Aethionema grandiflorum Boiss. & Hohen.
Aethionema grandiflorum, commonly known as Persian Stone Cress, is a compact subshrub that is very well suited for rockeries.
Aethionema grandiflorum was described in 1849 by Pierre Edmond Boissier and Rudolph Friedrich Hohenacker. The name is considered as validly published.
The plants grow to a height of 20 to 30 centimetres and approximately 30 to 45 centimetres wide. They are rather short-lived but self-seed freely.
Aethionema grandiflorum is an evergreen plant with simple alternate leaves. They are bluish to grey-green and linear with entire margins.
Flowers and Fruit
The pink, cross-shaped flowers are arranged in racemes. The plants bloom from June to July.
The fruits are silicles.
Aethionema grandiflorum is native to Turkey, north Iraq, the Caucasus and Iran.
The subshrubs prefer a sunny situation on moderately moist soil. The substrate should be gritty loam with a pH between 8 and 10. They tolerate temperatures down to -23Â°C (USDA zone 6). Winter wetness is not well tolerated.
Classification after Prof. Dr. Sieber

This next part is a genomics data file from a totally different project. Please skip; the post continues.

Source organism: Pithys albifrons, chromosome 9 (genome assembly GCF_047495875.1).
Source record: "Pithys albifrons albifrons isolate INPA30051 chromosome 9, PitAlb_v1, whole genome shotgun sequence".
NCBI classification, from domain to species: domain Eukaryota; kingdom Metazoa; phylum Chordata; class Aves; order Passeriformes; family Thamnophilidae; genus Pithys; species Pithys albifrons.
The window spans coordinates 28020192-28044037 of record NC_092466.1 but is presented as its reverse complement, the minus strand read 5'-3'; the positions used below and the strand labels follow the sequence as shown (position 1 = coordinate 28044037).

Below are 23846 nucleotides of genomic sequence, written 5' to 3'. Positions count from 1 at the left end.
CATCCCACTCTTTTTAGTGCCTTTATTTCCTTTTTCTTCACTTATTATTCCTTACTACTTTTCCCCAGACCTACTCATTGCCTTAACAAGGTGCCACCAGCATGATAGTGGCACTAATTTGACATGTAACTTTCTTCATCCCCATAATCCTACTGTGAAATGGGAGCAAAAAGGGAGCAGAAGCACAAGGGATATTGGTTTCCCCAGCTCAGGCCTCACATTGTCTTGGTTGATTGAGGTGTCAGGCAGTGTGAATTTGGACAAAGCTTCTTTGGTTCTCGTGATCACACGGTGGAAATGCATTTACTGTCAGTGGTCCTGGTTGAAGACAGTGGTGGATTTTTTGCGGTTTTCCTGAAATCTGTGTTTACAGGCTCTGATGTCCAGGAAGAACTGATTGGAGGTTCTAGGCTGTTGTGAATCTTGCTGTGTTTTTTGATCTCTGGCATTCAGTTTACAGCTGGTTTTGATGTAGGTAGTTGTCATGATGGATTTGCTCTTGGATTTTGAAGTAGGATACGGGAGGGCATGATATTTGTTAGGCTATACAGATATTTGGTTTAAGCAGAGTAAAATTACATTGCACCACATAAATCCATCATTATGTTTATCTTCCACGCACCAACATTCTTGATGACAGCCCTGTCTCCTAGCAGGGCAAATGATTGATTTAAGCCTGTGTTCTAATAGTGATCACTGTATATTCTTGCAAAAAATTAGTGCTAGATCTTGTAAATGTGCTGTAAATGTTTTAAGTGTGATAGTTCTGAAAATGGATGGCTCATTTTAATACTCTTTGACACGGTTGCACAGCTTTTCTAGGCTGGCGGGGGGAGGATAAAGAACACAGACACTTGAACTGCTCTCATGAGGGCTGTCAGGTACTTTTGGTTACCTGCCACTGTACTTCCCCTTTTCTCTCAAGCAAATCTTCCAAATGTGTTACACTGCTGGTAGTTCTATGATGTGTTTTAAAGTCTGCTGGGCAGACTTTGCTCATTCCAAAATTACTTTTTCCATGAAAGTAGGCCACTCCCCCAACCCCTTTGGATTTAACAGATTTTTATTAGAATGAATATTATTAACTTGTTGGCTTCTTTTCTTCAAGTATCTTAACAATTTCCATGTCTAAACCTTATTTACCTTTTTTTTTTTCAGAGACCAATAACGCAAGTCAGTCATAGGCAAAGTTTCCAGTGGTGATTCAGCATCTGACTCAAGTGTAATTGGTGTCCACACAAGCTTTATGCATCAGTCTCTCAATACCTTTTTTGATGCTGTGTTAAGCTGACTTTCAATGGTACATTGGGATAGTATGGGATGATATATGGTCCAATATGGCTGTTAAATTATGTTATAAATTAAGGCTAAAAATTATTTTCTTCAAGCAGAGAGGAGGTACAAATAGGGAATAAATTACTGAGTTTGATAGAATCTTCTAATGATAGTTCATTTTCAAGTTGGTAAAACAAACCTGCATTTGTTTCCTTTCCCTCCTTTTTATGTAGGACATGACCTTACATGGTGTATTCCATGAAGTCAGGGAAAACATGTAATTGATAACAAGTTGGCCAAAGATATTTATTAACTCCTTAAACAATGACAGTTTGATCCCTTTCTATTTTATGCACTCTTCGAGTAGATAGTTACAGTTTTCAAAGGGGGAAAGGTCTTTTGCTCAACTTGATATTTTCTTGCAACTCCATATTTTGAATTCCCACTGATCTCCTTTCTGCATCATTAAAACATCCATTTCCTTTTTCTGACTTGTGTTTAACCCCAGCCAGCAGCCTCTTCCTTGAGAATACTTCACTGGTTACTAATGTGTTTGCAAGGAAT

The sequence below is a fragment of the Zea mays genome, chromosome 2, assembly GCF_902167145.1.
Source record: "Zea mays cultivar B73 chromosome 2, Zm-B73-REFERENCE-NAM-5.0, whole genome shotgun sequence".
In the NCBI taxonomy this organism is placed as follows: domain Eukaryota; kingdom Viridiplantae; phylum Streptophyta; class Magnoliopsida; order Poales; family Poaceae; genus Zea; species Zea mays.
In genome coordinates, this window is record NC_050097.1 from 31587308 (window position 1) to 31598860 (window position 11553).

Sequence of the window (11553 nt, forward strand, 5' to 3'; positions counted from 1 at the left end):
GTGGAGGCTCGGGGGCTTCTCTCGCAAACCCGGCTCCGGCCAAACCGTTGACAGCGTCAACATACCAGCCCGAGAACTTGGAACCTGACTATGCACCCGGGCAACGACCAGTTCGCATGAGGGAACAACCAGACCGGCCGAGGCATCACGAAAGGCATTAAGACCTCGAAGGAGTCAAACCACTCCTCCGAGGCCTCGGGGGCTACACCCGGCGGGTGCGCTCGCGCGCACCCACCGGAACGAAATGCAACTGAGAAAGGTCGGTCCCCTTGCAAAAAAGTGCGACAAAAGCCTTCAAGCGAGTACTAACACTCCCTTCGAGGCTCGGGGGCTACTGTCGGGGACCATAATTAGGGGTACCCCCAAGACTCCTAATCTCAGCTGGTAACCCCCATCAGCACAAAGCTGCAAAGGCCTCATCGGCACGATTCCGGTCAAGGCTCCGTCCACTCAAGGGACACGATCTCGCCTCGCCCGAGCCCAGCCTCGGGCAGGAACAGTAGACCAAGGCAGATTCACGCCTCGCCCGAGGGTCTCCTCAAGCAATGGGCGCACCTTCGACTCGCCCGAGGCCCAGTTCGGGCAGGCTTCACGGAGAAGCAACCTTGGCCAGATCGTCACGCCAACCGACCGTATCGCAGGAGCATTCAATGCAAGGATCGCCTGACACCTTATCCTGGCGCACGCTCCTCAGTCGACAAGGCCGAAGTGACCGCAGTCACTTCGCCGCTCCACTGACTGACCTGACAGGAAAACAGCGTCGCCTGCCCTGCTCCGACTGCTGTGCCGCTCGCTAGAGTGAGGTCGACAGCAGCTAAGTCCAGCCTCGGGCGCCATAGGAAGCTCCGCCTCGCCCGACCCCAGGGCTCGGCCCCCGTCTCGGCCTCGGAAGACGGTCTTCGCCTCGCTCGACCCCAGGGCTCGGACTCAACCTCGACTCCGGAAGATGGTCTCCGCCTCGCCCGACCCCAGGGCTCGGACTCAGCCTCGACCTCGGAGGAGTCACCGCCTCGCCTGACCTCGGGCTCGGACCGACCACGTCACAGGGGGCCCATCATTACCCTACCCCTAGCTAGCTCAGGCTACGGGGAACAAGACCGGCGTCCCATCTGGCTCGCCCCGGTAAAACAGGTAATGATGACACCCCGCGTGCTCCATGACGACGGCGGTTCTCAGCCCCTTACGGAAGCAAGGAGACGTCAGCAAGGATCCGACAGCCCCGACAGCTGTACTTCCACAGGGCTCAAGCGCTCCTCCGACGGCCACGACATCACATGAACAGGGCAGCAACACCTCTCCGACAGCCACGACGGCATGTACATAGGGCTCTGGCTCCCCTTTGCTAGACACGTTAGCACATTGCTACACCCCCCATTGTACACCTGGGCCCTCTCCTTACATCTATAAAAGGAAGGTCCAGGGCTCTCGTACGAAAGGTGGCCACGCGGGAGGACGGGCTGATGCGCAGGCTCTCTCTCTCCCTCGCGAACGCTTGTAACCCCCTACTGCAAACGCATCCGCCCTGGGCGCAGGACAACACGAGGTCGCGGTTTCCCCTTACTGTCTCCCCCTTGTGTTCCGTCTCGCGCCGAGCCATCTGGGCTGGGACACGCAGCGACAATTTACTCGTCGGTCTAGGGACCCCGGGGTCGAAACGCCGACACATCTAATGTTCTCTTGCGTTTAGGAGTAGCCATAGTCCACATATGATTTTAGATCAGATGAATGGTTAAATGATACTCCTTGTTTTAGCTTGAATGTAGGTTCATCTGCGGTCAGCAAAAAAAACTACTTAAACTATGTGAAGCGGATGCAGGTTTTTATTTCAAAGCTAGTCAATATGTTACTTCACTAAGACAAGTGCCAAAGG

The ornamental value of Aethionema grandiflorum lies especially in its fragrance. The subshrubs can be used in rockeries and dry walls, cottage gardens, as a groundcover, in the foreground of beds and borders as well as in troughs. They also provide pasture for bees. They plants are best planted solitary or in small groups of three to five specimens, the planting distance is approx. 20 to 30 centimetres. Good companions are e.g. Iberis saxatilis, Arabis alpina subsp. caucasica or Dianthus deltoides.
Maintenance and Propagation
The plants need little to no maintenance if grown under suitable conditions. Prune back lightly after flowering to promote compact growth. Also prune back if self-seeding is not wanted. Winter protection is advisable.
Propagate by seeds or softwood cuttings in spring.
Pests and Diseases
Honeydew, galls and distorted leaves are a sign for an infestation with aphids. Use an insecticide or control biologically , e.g. with parasitic wasps or predators such as Aphidoletes aphidimyza.
Fine webs on the plants indicate an infestation with red spider mites. These sap-sucking insects mainly appear under glass and can be controlled either with insecticide or biologically with parasitic mites.
- Walter Erhardt, Erich GÃ¶tz, Nils BÃ¶deker, Siegmund Seybold: Der groÃe Zander. Eugen Ulmer KG, Stuttgart 2008, ISBN 978-3-8001-5406-7. (Ger.)
- Christoper Brickell (Editor-in-chief): RHS A-Z Encyclopedia of Garden Plants. Third edition. Dorling Kindersley, London 2003, ISBN 0-7513-3738-2.